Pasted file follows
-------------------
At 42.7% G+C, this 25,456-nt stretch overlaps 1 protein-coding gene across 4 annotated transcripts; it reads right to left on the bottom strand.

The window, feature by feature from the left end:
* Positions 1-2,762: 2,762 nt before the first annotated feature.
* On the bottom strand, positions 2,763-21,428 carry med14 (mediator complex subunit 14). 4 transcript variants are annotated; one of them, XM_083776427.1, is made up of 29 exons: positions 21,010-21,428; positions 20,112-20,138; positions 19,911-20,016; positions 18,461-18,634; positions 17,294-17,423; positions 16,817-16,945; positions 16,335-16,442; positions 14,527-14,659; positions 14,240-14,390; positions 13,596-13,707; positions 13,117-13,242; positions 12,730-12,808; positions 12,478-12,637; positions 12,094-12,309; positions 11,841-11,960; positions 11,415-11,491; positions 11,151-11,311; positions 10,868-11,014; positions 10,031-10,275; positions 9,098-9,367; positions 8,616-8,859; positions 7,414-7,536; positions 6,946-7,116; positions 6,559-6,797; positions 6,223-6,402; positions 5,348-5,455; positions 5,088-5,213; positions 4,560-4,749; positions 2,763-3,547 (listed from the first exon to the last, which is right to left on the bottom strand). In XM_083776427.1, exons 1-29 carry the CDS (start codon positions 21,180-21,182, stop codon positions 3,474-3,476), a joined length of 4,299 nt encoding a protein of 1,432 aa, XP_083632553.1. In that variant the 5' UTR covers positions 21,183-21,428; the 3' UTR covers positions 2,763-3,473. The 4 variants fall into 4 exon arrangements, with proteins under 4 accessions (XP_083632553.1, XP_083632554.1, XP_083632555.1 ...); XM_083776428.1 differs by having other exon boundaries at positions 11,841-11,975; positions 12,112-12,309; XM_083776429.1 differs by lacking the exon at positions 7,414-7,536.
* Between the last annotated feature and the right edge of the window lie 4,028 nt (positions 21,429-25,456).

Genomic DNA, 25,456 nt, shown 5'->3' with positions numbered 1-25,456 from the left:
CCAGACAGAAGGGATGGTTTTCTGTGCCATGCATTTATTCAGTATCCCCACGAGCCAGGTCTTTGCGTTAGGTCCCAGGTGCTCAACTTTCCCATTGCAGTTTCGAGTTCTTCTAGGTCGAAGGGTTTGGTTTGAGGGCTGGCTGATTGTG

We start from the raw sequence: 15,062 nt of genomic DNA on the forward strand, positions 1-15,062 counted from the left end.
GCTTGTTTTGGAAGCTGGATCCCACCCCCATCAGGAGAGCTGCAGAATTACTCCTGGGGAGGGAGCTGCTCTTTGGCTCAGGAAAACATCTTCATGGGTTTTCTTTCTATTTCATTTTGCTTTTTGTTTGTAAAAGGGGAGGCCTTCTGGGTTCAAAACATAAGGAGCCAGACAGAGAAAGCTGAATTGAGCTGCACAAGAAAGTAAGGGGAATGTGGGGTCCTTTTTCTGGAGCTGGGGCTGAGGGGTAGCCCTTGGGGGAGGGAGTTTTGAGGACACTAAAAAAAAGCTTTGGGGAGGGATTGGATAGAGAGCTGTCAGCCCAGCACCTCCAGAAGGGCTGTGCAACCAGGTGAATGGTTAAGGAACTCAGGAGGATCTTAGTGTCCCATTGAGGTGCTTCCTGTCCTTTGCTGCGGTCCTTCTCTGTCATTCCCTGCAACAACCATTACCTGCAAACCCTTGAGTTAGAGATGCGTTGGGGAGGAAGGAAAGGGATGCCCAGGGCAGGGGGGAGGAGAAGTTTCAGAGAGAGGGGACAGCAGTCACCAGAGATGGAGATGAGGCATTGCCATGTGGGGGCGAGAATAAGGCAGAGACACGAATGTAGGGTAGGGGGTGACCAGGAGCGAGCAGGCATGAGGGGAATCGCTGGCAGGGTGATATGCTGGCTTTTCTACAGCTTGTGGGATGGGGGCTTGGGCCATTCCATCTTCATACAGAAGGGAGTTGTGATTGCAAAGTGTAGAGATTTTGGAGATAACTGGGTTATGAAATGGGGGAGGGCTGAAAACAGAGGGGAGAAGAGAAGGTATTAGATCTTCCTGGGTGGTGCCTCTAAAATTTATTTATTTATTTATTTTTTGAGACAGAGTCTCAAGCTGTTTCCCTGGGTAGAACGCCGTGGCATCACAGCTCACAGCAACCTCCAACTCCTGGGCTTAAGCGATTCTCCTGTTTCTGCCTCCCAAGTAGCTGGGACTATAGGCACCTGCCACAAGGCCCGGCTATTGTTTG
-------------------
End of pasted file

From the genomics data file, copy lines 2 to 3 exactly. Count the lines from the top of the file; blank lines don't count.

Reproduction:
The window, feature by feature from the left end:
* Positions 1-2,762: 2,762 nt before the first annotated feature.